Tag Archives: return on investment
One of the biggest mistakes professionals and agencies make when marketing to students is treating college students as a homogeneous group and not making their campaigns targeted for the best possible return on investment.
In College Marketing Mistakes to Avoid Part 1, I discussed why you should not view the college market as a homogeneous group because college campuses have vastly different programs, student demographics, culture, and policies; because of these differences, college marketing campaigns need to be tailored to the individual
college(s) where the marketing campaign is taking place in order to achieve the best possible return on investment.
There is a tendency to view the college market as a homogeneous group among marketers and agencies, and while this niche demographic does share commonalties, they are a very diverse group and should be treated as such to enhance marketing efforts and return on investment.
Why You Should Not View the College Market as a Homogeneous Group
College Campuses Differ From One Another
There are many different types of colleges with vastly different programs and offerings. First, let’s take a look at a list of the most common types of colleges and universities:
Understanding your student acquisition cost will help your organization evaluate current admission recruiting strategies and develop new strategies to optimize advertising budgets.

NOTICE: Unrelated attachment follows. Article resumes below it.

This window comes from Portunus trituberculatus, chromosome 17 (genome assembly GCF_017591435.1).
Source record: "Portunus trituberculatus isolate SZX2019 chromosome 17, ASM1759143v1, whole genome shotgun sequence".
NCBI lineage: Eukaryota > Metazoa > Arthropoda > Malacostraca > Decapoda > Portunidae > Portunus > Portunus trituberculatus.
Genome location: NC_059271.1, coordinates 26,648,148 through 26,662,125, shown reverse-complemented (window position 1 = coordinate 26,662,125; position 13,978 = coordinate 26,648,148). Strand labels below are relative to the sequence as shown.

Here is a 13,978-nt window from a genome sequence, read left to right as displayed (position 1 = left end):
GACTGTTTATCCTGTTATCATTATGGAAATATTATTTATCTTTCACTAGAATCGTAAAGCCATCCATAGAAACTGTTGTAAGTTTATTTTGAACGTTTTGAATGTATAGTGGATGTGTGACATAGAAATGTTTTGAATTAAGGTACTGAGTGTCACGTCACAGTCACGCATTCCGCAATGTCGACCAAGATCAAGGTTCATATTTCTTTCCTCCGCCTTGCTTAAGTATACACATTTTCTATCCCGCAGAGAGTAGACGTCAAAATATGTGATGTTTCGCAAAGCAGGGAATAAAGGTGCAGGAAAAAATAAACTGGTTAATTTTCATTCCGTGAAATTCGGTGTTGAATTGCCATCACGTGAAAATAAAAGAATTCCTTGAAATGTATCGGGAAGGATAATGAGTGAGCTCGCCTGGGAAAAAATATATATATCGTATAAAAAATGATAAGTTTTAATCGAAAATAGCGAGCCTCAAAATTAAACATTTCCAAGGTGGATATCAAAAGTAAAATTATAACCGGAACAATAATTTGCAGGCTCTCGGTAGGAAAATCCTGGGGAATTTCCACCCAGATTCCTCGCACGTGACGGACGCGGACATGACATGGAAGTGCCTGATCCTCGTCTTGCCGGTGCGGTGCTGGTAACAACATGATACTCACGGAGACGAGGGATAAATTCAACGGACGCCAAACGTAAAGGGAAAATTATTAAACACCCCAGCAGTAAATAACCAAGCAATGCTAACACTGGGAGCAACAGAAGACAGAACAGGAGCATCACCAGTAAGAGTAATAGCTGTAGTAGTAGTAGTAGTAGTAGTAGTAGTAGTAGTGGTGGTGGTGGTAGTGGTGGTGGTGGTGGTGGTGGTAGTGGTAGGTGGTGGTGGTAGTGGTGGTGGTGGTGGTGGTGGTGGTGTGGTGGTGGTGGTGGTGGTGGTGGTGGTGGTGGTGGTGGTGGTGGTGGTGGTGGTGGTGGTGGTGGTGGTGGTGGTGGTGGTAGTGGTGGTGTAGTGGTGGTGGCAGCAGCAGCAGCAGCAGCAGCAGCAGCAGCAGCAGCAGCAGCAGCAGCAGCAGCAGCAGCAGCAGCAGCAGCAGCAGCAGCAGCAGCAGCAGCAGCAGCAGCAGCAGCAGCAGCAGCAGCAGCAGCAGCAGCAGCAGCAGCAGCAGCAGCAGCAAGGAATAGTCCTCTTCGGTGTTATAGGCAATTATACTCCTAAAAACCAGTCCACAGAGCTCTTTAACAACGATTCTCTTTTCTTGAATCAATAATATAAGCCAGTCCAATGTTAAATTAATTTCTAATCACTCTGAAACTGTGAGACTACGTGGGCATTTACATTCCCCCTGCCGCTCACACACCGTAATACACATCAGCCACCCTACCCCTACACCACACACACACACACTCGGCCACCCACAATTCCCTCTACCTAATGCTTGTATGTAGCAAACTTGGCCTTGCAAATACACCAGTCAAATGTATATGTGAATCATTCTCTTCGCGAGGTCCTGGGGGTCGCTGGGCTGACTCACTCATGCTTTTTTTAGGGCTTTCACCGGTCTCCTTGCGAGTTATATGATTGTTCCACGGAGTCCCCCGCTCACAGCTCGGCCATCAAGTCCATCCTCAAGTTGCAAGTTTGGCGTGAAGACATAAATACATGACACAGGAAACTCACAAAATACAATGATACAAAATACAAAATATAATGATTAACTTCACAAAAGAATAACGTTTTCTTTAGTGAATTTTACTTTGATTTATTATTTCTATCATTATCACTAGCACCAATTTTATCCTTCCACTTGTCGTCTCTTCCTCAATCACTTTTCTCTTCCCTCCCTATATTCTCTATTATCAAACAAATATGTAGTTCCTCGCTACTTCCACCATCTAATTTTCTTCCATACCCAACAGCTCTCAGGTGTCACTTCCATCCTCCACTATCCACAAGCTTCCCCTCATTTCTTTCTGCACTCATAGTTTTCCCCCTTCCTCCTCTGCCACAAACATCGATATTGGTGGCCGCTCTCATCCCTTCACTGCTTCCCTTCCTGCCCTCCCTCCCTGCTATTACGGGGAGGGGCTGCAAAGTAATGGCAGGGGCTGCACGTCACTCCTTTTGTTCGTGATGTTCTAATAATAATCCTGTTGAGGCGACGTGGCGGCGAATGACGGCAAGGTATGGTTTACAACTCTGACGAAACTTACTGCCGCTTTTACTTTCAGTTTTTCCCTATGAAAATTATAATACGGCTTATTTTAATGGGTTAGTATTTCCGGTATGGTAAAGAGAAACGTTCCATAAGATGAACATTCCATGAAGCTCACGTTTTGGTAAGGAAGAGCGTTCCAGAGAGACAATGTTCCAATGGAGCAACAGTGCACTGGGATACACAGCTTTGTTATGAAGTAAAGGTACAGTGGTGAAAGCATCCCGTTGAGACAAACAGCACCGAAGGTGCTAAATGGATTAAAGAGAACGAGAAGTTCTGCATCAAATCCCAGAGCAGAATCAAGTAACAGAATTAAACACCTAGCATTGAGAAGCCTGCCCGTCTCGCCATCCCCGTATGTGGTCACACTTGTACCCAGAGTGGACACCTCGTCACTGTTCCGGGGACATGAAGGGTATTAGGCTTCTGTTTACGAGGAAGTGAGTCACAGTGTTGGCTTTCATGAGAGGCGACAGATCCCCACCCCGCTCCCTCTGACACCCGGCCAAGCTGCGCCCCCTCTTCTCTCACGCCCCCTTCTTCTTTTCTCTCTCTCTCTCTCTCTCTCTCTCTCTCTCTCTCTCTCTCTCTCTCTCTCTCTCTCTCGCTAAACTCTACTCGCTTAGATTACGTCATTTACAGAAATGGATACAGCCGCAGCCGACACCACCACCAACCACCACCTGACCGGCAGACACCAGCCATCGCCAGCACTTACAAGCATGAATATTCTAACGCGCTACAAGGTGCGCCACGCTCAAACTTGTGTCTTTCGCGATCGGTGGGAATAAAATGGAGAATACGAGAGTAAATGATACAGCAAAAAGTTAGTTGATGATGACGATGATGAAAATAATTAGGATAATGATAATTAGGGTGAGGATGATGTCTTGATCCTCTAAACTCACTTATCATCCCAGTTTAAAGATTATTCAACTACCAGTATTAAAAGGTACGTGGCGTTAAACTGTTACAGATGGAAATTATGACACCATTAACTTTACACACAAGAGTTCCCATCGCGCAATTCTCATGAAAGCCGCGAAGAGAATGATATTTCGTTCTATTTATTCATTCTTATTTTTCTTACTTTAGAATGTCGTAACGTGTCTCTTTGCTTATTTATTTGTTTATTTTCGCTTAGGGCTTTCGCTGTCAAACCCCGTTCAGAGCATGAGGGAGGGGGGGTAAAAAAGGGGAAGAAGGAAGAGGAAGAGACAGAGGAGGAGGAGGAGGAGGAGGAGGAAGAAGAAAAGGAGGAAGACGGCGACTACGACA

In Admission Recruiting Strategies for Business Schools Part 1, I explained the importance of understanding college students’ wants and needs, and how to use that information to attract applicants. In this blog, I will explain the importance of analyzing all aspects of the admissions recruiting cycle and discuss the benefits of acquiring quality leads.
Admission Recruiting Strategies for Lead Generation
There are many ways to generate leads, from purchasing leads outright to holding information sessions for prospective students. However, it’s important to realize that not all leads are created equal and that all factors from inquiry to enrollment should be calculated into the true acquisition cost of enrollment, including the employment labor cost associated with follow up. Making these evaluations will help you determine what admission recruitment strategies are working and which ones are not, and how to best allocate future marketing resources to maximize return on investment.